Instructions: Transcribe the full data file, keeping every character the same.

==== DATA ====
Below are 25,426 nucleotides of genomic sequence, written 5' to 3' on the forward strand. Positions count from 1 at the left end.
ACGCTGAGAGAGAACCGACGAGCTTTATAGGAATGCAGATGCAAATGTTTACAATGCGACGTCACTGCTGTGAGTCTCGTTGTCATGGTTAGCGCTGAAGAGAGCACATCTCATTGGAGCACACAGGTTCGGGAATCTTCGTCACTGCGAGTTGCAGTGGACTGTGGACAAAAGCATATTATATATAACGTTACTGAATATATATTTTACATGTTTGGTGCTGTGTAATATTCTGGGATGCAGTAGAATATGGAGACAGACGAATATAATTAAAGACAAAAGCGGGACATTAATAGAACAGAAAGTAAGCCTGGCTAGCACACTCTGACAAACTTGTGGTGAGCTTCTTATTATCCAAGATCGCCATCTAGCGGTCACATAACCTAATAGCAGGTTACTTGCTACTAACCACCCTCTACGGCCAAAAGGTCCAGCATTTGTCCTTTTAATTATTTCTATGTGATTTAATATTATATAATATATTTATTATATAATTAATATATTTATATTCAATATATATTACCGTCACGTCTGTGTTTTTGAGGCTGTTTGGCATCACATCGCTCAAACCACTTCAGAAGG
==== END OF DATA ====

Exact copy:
Below are 25,426 nucleotides of genomic sequence, written 5' to 3' on the forward strand. Positions count from 1 at the left end.
ACGCTGAGAGAGAACCGACGAGCTTTATAGGAATGCAGATGCAAATGTTTACAATGCGACGTCACTGCTGTGAGTCTCGTTGTCATGGTTAGCGCTGAAGAGAGCACATCTCATTGGAGCACACAGGTTCGGGAATCTTCGTCACTGCGAGTTGCAGTGGACTGTGGACAAAAGCATATTATATATAACGTTACTGAATATATATTTTACATGTTTGGTGCTGTGTAATATTCTGGGATGCAGTAGAATATGGAGACAGACGAATATAATTAAAGACAAAAGCGGGACATTAATAGAACAGAAAGTAAGCCTGGCTAGCACACTCTGACAAACTTGTGGTGAGCTTCTTATTATCCAAGATCGCCATCTAGCGGTCACATAACCTAATAGCAGGTTACTTGCTACTAACCACCCTCTACGGCCAAAAGGTCCAGCATTTGTCCTTTTAATTATTTCTATGTGATTTAATATTATATAATATATTTATTATATAATTAATATATTTATATTCAATATATATTACCGTCACGTCTGTGTTTTTGAGGCTGTTTGGCATCACATCGCTCAAACCACTTCAGAAGG